Nader Khalili, a decorated Iranian-American architect, founded Cal-Earth in 1991. Nader’s quest was one to empower millions of the world’s poor, refugees and displaced persons to build homes using “the earth under their feet.” These building techniques came from his continued meditation on the poetry of Rumi, a 13th century Persian poet and mystic.
After Mr. Khalili’s passing in 2008, his children Dastan and Sheeteh have continued to push his Cal-Earth vision forward. Here, anyone can come and learn how to use the “timeless materials” of earth, water, air and fire to build shelter within a few days.
Especially useful in disaster-prone areas, Alice explains that the earth-resistant, flood-resistant homes one learns to build at Cal-Earth fill an extremely important need.
“With the earthquake in Haiti which was in 2010…we’re not even thinking about that anymore, but they are! Today hundreds of thousands of people are still living in tents, which is just kind of a horrible living situation. It’s not sanitary, it’s not safe.”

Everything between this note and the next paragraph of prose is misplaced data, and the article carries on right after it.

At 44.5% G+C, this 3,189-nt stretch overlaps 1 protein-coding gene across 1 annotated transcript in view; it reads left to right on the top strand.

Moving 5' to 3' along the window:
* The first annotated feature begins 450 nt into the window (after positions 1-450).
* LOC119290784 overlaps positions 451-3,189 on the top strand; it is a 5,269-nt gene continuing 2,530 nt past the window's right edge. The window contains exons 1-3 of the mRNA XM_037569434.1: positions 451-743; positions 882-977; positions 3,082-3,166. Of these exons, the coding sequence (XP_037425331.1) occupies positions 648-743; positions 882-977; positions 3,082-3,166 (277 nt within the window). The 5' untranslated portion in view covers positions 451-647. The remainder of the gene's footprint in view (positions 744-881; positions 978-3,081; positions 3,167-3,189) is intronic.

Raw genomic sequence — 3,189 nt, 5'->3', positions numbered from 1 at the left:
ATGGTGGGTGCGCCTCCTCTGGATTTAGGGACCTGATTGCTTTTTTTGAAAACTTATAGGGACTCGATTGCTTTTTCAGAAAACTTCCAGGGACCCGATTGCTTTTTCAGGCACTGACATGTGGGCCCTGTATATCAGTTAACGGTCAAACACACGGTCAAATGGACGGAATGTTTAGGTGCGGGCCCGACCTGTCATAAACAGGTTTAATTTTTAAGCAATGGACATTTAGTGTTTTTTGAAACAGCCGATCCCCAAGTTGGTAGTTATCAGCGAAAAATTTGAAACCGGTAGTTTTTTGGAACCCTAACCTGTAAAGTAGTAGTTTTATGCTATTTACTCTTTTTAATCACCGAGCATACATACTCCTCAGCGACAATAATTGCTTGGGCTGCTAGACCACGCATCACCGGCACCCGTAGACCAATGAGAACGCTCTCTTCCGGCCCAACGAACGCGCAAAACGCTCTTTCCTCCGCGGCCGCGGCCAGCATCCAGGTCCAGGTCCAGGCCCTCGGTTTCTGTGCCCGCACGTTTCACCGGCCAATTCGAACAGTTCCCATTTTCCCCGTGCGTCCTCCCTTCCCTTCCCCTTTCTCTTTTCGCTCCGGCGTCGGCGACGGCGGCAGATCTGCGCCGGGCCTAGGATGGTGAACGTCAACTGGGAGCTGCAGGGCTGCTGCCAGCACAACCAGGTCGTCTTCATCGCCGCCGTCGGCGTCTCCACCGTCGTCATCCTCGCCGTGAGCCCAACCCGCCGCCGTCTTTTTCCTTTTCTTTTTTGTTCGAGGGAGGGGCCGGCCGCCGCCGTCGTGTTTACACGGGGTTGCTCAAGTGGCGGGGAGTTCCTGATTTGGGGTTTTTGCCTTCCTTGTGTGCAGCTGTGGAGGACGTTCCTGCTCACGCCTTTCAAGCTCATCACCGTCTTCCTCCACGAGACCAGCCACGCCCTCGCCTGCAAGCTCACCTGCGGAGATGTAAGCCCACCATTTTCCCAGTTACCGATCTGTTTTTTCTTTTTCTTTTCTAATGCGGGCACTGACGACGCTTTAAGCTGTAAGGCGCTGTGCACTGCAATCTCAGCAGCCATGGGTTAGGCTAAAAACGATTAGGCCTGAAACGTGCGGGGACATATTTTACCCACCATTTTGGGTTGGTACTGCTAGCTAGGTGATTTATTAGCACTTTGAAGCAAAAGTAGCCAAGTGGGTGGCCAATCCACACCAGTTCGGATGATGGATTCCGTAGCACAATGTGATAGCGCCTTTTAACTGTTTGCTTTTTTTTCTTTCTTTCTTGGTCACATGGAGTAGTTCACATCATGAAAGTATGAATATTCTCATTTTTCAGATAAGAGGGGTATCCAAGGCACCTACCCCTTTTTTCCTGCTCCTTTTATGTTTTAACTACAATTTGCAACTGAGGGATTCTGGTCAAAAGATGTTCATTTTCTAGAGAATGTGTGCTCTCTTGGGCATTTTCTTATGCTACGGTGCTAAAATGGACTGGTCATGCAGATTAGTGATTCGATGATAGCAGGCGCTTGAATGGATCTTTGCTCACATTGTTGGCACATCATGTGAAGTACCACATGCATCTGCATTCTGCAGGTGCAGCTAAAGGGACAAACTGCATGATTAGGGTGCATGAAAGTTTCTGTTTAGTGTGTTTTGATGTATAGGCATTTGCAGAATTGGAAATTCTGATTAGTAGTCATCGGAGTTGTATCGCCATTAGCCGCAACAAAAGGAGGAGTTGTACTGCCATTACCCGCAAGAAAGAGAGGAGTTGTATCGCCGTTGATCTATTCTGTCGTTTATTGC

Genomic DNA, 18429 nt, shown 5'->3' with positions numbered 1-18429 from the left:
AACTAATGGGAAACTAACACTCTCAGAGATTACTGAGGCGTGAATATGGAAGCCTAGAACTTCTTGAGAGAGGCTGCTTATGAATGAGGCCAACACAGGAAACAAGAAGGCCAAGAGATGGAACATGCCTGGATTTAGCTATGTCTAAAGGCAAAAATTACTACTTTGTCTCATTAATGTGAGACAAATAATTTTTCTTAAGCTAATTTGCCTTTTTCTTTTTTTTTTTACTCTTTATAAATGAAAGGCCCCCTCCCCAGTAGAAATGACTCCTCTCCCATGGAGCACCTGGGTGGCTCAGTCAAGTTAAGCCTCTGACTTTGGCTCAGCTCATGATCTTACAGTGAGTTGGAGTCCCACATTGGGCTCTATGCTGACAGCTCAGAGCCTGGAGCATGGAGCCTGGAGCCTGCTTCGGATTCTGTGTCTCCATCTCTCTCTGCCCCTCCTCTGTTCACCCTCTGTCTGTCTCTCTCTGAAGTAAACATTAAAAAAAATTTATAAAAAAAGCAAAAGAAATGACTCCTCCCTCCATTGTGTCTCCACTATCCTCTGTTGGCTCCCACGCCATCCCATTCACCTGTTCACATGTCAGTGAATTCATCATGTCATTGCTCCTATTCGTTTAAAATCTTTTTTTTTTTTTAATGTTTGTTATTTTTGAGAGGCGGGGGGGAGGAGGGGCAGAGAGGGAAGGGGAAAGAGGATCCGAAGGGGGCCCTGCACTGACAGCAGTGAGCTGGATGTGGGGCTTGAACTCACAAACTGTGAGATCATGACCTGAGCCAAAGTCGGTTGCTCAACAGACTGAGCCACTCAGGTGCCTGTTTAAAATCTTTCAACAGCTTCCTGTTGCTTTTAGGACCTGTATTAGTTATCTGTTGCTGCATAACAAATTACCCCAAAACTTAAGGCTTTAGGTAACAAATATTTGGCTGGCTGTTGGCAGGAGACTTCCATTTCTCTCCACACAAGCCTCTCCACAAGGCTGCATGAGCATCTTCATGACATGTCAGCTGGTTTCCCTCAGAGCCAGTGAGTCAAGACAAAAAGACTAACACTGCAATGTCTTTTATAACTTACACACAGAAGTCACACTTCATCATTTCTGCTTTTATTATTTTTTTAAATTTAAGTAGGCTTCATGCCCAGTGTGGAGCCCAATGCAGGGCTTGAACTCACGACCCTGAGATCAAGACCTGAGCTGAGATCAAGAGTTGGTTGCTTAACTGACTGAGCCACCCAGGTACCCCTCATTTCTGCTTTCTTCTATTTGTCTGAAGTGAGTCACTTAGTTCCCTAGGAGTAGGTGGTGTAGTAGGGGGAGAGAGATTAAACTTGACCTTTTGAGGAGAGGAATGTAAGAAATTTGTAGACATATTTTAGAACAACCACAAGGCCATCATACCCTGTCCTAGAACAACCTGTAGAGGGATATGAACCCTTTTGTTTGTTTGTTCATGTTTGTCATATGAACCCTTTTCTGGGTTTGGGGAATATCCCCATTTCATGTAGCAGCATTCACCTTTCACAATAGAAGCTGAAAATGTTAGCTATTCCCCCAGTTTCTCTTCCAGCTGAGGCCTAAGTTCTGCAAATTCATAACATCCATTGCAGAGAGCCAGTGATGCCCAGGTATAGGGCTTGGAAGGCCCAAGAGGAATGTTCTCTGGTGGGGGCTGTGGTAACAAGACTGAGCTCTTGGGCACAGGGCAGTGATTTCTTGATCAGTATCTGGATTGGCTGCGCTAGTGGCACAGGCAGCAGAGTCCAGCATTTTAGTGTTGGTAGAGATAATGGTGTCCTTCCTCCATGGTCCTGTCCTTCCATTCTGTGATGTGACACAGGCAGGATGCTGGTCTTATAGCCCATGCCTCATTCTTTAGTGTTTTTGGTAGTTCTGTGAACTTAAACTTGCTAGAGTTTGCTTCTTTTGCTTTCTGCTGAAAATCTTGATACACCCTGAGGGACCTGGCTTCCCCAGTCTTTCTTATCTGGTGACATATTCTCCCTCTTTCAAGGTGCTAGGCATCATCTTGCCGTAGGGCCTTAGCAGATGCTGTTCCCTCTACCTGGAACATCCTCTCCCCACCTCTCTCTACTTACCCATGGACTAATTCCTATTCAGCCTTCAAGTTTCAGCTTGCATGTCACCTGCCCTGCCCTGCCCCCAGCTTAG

Baby dust devils swirl in the distance, the wind blows unobstructed across the flat golden earth. It’s an exceptional location for learning to build these habitats.
“This is ancient architecture just with modern supplies.”
Alice lays out the tenets that guide eco-friendly structure building:
1. Is it sustainable?
“With alternative architecture I think sustainability is thrown around a lot, but we try to take a really, really practical view of sustainability, which is not only can the earth continue to replenish the materials which it can, but also when you think about your human resources, is every person capable physically of building this?”